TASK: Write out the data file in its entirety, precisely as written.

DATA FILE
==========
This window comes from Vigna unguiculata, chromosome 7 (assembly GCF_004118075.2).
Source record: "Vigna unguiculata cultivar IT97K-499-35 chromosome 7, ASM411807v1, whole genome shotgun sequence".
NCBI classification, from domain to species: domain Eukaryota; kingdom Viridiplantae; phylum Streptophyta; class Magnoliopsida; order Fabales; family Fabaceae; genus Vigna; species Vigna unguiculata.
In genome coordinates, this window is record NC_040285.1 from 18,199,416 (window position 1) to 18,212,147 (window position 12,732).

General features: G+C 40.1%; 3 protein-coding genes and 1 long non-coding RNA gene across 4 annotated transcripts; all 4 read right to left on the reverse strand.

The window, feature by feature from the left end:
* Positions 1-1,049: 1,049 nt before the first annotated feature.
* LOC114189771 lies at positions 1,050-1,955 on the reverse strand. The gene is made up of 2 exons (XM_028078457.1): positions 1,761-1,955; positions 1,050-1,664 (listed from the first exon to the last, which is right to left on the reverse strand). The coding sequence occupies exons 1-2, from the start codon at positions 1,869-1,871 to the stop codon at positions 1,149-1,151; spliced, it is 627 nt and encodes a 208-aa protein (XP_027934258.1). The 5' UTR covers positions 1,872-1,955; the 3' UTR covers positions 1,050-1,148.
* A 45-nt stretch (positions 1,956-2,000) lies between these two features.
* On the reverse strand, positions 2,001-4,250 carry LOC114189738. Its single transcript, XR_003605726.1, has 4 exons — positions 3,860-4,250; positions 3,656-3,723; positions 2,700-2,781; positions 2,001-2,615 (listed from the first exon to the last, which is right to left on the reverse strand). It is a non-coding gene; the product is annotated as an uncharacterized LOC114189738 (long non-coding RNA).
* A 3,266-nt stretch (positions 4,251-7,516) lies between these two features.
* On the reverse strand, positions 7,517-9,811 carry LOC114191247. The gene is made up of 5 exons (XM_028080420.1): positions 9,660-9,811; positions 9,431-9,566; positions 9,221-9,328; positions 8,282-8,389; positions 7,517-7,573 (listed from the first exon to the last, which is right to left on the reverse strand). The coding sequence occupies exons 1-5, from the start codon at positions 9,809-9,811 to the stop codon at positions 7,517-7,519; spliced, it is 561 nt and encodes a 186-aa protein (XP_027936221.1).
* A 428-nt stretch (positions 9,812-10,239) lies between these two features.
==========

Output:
This window comes from Vigna unguiculata, chromosome 7 (assembly GCF_004118075.2).
Source record: "Vigna unguiculata cultivar IT97K-499-35 chromosome 7, ASM411807v1, whole genome shotgun sequence".
NCBI classification, from domain to species: domain Eukaryota; kingdom Viridiplantae; phylum Streptophyta; class Magnoliopsida; order Fabales; family Fabaceae; genus Vigna; species Vigna unguiculata.
In genome coordinates, this window is record NC_040285.1 from 18,199,416 (window position 1) to 18,212,147 (window position 12,732).

General features: G+C 40.1%; 3 protein-coding genes and 1 long non-coding RNA gene across 4 annotated transcripts; all 4 read right to left on the reverse strand.

The window, feature by feature from the left end:
* Positions 1-1,049: 1,049 nt before the first annotated feature.
* LOC114189771 lies at positions 1,050-1,955 on the reverse strand. The gene is made up of 2 exons (XM_028078457.1): positions 1,761-1,955; positions 1,050-1,664 (listed from the first exon to the last, which is right to left on the reverse strand). The coding sequence occupies exons 1-2, from the start codon at positions 1,869-1,871 to the stop codon at positions 1,149-1,151; spliced, it is 627 nt and encodes a 208-aa protein (XP_027934258.1). The 5' UTR covers positions 1,872-1,955; the 3' UTR covers positions 1,050-1,148.
* A 45-nt stretch (positions 1,956-2,000) lies between these two features.
* On the reverse strand, positions 2,001-4,250 carry LOC114189738. Its single transcript, XR_003605726.1, has 4 exons — positions 3,860-4,250; positions 3,656-3,723; positions 2,700-2,781; positions 2,001-2,615 (listed from the first exon to the last, which is right to left on the reverse strand). It is a non-coding gene; the product is annotated as an uncharacterized LOC114189738 (long non-coding RNA).
* A 3,266-nt stretch (positions 4,251-7,516) lies between these two features.
* On the reverse strand, positions 7,517-9,811 carry LOC114191247. The gene is made up of 5 exons (XM_028080420.1): positions 9,660-9,811; positions 9,431-9,566; positions 9,221-9,328; positions 8,282-8,389; positions 7,517-7,573 (listed from the first exon to the last, which is right to left on the reverse strand). The coding sequence occupies exons 1-5, from the start codon at positions 9,809-9,811 to the stop codon at positions 7,517-7,519; spliced, it is 561 nt and encodes a 186-aa protein (XP_027936221.1).
* A 428-nt stretch (positions 9,812-10,239) lies between these two features.